Tuesday, July 14, 2009

Cymbal #20:: Jack White is like PT Barnum

You have to admire it. The man never wants to quit trying new things. He's a wild uncontrollable ball of blues jam energy.

The Raconteurs & Alison Mosshart - Steady as She Goes - 2008

In this video, he cuts off to the wings to try a new vocal distortion effect (which fails spectacularly, leaving Mosshart laughing), because he's just tired playing a great song which works perfectly fine if you just leave it alone. He's like a little kid with a Hot Wheels set; have you ever noticed how they never leave well enough alone, how they keep introducing new externalities to their immaculately company-provided daddy-set-up loops and ramps?

The reason I'm walking this path is that everyone's talking, whispering, wagging-tongues-and-tails about The Dead Weather, White's latest project, where Jack goes back to drumming like he's wearing a marching hat and Alison Mosshart wrestles with the mic with the intimacy of a family feud. It's an experiment I wish worked anywhere as well as The Raconteurs does, but it lacks the glue of a single set of visions, and of less than that, you cannot make writ.

Like 19th century showman PT Barnum, Jack White brings new things to the brighter lights. Which is how I found The Kills.

The Kills - Sour Cherry - 2008

Lo-fi verve rock, like a primitive bestial tailswipe to the face. The attitude strains halfway through but you see something in it - a conviction that some thing here is worth preserving. Mosshart's voice has genuine presence, the ability to fill up a recording chamber, to leave a fingerprint in the spectrum.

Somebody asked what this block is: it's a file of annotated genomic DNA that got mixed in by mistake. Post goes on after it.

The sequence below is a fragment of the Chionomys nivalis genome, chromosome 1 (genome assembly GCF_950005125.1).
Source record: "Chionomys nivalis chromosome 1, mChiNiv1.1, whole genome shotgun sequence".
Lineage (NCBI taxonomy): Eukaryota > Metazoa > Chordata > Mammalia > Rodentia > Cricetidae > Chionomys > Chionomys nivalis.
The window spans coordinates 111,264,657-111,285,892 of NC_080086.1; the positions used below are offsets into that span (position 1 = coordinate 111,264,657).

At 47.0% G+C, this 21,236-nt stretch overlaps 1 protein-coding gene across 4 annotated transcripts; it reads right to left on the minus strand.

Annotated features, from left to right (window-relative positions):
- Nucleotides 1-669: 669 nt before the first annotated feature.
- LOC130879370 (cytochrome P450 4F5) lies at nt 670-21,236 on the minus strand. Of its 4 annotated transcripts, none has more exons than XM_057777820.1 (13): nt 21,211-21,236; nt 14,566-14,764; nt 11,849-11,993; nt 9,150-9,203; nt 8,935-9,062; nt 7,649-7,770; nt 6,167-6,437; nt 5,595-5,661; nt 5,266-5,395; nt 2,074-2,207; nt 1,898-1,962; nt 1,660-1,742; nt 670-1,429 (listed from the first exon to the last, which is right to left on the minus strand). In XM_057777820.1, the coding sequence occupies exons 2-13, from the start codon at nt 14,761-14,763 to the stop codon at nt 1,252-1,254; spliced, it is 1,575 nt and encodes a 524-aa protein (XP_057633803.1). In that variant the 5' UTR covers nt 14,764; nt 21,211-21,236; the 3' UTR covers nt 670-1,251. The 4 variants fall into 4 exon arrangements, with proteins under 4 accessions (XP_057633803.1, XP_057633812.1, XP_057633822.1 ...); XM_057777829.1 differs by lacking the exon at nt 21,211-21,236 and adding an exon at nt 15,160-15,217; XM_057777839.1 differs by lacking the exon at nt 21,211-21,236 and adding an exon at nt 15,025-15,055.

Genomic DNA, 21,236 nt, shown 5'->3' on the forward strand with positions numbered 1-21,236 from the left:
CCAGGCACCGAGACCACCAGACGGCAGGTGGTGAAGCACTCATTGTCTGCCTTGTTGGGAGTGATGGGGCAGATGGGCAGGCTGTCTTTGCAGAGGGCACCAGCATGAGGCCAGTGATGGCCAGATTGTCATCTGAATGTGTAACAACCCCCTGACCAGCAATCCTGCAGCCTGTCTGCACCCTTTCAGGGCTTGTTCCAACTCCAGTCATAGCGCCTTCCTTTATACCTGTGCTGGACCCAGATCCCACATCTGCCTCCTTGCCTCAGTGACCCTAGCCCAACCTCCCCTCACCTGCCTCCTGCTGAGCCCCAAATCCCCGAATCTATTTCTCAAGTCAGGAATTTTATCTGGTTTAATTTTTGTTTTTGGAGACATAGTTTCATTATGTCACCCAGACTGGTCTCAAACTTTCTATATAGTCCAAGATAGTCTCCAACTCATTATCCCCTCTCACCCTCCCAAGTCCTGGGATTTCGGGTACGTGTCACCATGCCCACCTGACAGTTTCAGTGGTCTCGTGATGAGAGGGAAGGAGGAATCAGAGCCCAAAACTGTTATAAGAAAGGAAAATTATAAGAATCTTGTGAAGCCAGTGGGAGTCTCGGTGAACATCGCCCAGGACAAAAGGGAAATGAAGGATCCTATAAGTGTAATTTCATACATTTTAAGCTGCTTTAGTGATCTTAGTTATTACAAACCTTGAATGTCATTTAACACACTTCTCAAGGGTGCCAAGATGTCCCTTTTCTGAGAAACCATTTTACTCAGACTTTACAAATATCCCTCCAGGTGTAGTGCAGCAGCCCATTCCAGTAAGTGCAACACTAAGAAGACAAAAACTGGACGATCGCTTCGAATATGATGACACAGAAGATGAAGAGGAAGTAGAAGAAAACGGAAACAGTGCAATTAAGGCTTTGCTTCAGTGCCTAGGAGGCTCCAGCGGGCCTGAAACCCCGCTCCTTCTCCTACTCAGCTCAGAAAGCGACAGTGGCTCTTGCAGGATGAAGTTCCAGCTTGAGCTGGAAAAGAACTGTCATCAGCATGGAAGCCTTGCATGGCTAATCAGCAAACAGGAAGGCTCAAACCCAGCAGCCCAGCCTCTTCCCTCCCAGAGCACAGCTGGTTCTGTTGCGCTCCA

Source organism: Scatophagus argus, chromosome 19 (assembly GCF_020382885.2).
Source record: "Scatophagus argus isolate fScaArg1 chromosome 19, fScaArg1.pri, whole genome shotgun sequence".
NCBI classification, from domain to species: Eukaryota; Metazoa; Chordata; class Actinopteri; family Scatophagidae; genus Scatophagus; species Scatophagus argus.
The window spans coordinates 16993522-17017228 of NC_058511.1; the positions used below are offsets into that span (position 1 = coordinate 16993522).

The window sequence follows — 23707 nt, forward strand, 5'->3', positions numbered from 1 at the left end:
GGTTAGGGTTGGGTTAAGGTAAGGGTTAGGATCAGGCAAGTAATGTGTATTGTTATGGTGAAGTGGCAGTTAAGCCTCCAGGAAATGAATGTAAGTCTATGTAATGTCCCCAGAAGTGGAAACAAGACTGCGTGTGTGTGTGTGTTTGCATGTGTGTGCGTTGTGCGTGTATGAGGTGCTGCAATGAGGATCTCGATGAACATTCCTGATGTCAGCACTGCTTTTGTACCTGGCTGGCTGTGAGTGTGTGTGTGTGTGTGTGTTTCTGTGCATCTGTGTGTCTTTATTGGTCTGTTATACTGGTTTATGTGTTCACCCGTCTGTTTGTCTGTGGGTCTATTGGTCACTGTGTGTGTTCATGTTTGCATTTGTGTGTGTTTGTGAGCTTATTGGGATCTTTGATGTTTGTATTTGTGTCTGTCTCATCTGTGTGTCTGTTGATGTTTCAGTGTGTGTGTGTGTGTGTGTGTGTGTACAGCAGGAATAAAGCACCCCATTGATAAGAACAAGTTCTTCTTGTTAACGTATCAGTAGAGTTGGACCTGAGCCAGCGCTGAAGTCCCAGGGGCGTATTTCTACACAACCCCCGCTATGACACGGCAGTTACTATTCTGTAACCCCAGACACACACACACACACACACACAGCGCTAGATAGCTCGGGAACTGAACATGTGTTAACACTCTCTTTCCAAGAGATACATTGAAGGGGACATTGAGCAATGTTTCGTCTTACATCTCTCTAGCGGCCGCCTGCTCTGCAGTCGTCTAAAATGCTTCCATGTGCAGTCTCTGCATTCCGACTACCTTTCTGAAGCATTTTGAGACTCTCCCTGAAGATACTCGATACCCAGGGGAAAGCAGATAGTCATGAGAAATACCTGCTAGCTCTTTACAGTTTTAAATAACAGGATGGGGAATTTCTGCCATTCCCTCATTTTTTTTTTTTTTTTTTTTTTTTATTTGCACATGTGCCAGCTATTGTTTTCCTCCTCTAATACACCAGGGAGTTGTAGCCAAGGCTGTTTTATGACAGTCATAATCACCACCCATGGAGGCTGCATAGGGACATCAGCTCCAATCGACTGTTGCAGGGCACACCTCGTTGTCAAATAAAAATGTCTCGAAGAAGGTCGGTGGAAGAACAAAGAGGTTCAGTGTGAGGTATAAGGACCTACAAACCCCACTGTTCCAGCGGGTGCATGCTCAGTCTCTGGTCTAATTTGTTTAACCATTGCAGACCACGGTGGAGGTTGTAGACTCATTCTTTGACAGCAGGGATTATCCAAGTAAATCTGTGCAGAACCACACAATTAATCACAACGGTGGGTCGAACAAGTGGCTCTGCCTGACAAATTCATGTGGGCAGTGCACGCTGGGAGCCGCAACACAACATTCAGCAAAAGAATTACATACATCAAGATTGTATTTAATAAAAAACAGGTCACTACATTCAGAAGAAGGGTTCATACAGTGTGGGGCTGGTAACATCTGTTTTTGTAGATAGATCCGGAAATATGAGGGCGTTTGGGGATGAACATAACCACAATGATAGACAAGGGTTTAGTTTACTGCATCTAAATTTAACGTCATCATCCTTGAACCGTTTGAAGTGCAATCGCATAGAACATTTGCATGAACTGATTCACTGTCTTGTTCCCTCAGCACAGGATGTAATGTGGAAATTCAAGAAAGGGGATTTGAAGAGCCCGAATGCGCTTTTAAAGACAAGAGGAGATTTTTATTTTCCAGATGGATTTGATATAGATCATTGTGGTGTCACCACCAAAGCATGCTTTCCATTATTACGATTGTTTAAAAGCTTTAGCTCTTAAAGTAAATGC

But white tigers, pygmies and strongmen apart, the circus is about the Ringmaster, be it Mr. Galliano from your childhood, the cynical cigar-smelling Barnum or someone closer home. Study this all the way to the end:

The White Stripes - Death Letter - 2006

More than anything, Jack White does what nobody else in music has the balls to do. He throws himself into the fiery pit of innovation and emotion that is the blues and slathers himself up joyfully, gets dirty with it, revels in the lick and the exegesis of it all, on his knees, on his back, makes it his own, sweats and bleeds it out. Many can play the blues bluesy, porching peacefully; but who can rail and pitch funeral hellfire like this man? Who can tame these demons?

And with that, Cymbal is a score of issues old. I'm frankly amazed that I didn't quit after the first five. A stocktaking is in order. Should this continue clogging up your mailboxes? Should this move to a blog (exclusively/as well)? Ideas? Feedback?

Also, anyone who came late and wants back issues, just whistle. You know how to whistle don't you?

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